MyPOV: Kurt breaks down heady cloud services growth numbers, and makes a couple conclusions:
- Azure is kicking butt, and may eventually catch AWS revenues on the enterprise side.
- Google Cloud is "reinvigorated", exploiting strengths such as containers (and, I'd argue, TensorFlow).
Parsing Microsoft's numbers, Kurt notes some advantages taking hold:
Microsoft's SaaS business (Office 365, Dynamics 365, Teams) is much larger than AWS's budding applications business. Microsoft's PaaS, by exploiting tooling and APIs already familiar to Windows developers, is more popular, particularly among enterprises, than AWS's platform services.
As for Google, Kurt writes:
A reinvigorated Google Cloud is aggressively pursuing enterprise business. As I detailed last spring, the company is using its expertise in containers to smooth the migration of enterprise workloads to the cloud via its Anthos service.
But Kurt doesn't think we should look at cloud like a horse race. This is about multiple cloud providers gaining from the overall shift to managed services. There are two other issues to consider here: cloud security expectations - and the problem of true multi-cloud. Read on for more...
Diginomica picks - my top stories on diginomica this week
- Are hiring decisions ready for AI? How repeatable algorithms can harm people - Neil deconstructs HR algorithms run amuck, critiquing those who extol the benefits of algorithmic hiring: "Leaving hiring and career decisions solely to a device without "Human Agency" is a mistake."
- The Cyber Helpline enlists chatbot in battle to help cybercrime victims - Jess with a keeper on a worthy organization that provides support for victims of all kinds of cybercrime, including online stalking and harassment. Sounds like a skillful mix of bots and humans: "Today, that chatbot is handling around 60 to 70 cases a month that come via The Cyber Helpline’s website from start to finish, says Innes. That’s about 84% of the total caseload, with the rest escalated to the human element of the helpline."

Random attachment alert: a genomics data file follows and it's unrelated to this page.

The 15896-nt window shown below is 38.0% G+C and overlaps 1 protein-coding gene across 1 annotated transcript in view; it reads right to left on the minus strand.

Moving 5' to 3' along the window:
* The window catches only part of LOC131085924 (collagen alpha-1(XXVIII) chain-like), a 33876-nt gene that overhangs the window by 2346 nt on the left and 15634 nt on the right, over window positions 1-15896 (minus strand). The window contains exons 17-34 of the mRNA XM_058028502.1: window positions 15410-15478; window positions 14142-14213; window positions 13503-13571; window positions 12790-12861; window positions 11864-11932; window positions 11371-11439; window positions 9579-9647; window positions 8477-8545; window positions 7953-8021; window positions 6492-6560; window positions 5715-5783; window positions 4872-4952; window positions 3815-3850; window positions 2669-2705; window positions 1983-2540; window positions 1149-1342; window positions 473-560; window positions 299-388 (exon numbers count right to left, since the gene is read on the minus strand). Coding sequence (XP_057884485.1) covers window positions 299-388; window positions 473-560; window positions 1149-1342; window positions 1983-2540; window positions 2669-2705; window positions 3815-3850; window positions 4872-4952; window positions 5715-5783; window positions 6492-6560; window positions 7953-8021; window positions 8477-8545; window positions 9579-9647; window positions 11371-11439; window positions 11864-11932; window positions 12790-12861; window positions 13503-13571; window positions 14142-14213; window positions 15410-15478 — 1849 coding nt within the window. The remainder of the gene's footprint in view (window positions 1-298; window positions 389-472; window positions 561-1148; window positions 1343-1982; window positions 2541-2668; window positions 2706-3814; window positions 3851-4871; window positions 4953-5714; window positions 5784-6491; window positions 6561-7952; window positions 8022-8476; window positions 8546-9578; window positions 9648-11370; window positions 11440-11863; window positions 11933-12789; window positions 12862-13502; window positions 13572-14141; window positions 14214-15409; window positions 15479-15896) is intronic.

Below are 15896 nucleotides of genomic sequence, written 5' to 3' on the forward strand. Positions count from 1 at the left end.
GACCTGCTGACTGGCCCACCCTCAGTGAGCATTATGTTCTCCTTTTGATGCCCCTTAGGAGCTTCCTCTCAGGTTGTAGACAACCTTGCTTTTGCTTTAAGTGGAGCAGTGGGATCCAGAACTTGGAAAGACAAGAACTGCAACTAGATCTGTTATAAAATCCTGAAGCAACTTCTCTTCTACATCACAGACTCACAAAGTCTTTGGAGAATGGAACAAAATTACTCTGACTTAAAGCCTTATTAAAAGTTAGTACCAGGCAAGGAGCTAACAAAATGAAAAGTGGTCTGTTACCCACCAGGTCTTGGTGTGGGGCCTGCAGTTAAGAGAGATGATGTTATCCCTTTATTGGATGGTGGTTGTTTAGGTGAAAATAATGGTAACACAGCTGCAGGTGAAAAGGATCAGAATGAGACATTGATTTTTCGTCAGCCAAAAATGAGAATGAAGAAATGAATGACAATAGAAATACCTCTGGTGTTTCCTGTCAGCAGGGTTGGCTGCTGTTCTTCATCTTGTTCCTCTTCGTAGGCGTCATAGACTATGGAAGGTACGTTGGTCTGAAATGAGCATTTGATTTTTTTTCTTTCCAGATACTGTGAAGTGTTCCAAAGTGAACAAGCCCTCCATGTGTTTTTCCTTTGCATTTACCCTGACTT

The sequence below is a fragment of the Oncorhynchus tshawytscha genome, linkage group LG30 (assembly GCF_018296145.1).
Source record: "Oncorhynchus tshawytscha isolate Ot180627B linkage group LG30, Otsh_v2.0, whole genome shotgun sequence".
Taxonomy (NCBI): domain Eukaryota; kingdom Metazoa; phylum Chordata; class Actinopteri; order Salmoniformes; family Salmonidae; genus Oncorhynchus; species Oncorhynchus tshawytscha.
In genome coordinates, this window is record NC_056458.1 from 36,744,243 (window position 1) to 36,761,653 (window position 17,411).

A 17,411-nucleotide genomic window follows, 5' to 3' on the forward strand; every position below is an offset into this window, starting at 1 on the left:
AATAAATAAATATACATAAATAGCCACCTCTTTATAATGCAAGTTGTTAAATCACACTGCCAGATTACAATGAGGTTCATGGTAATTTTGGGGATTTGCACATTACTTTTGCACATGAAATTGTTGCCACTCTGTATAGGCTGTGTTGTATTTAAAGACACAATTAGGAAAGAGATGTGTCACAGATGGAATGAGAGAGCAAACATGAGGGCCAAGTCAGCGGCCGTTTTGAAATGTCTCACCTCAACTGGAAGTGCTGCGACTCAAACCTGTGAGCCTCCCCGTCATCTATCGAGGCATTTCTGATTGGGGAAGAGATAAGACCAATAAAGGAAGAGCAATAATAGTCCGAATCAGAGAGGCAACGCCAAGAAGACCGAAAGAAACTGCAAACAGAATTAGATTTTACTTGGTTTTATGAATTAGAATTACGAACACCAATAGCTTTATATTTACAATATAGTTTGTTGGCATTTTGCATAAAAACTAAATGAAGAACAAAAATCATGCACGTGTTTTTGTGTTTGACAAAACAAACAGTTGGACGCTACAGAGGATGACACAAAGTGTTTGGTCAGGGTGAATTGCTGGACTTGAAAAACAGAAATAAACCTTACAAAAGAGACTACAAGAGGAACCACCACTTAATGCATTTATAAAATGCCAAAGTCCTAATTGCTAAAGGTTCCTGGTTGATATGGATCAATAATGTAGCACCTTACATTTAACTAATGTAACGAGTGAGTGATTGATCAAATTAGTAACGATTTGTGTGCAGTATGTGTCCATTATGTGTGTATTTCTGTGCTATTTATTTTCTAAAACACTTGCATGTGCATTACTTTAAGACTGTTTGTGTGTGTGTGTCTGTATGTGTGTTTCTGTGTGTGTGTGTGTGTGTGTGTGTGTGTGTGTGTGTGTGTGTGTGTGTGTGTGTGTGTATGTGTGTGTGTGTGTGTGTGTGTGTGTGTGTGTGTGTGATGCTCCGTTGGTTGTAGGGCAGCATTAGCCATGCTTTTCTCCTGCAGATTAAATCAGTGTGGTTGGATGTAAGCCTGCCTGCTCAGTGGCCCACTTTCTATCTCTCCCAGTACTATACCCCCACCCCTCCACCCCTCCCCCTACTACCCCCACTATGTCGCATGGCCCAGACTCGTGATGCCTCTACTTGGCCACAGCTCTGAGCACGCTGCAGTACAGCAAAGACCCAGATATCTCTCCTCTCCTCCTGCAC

- Using social networking for B2B? Not so fast - virtualization matters way more to IT buyers - Den riffs on a B2B social networking piece by Barb, and surprising data from Computer Economics, to assess the continued gap between business and IT priorities.
- McDonald's $300 million AI gambit is yielding results - I'm not exactly buying that AI can save McDonald's from
stale McNuggets and bloated breakfastsitself, but as Stuart updates, the personalization play is working out well so far. He quotes CEO Easterbrook: "We're already seeing an increase in average check by improving our ability to offer customers what they are likely to want."
Vendor analysis, diginomica style. Here's my three top choices from our vendor coverage:
- Training your dog with Blue-9 is a SuiteSuccess - Den has a
woofy yipping barkergem of a case study here. Yes, it's about how a fast-moving firm is fueling growth with modern cloud apps. But it's also about the canines: Blue-9 is the world's first professionally designed and engineered dog training platform.
- Seven years later - an update on HR Analytics pioneer Visier - Brian comes full circle on an intriguing analytics player that is a bit under the radar - but perhaps not for long.
- 2019 highlights - how Zoho is solving its own talent problem with Zoho University - a "crusade against academic credentialism"? Count me in - but what are you doing about it? Here's how Zoho crosses the digital divide and cultivates talent.
A couple more vendor picks, without the quotables:
- Odaseva CEO Sovan Bin on privacy by design; growth beyond Salesforce - Jerry
- Capgemini delivers a strong half year, but will Elliott Management drive up the cost of acquisition plans? - Stuart
Jon's grab bag - Stuart continues Facebook's regulatory misadventures in Europe's top court gives thumbs down to Facebook's Like button policies. Meanwhile, I got
tricked lured into a debate on Facebook groups and algorithmically-driven communities (Facebook groups for enterprises - bring on the debate).
Brian's Month in Brief – July 2019 isn't so brief, but then Brian had a lot of
vinegar to vent briefings to process, including Franken-algorithms, and an epic CX rant to close out the month. Finally, Barb shifts the personalization debate in We share our data for personalized experiences - but are brands delivering?
Best of the rest
Lead story - Making sense of the Capital One data debacle
MyPOV: Just as the scope of the Capital One data hack came into focus, disconcerting news came via Zack Whittaker's security beat at TechCrunch:
Israeli security firm CyberInt said Vodafone, Ford, Michigan State University and the Ohio Department of Transportation may have also fallen victim to the same data breach that saw more than 106 million credit applications and files copied from a cloud server run by Capital One by an alleged hacker, Paige Thompson, a Seattle resident, who was taken into FBI custody earlier this week.
There have already been numerous post-mortems on the hack, such as The New Stack's Capital One's Cloud Misconfiguration Woes Have Been an Industry-Wide Fear. But perhaps the most interesting comes via Krebs on Security's What We Can Learn from the Capital One Hack. Krebs interviewed more than a dozen security experts. These experts don't completely agree, but this much is clear:
According to a source with direct knowledge of the breach investigation, the problem stemmed in part from a misconfigured open-source Web Application Firewall (WAF) that Capital One was using as part of its operations hosted in the cloud with Amazon Web Services (AWS).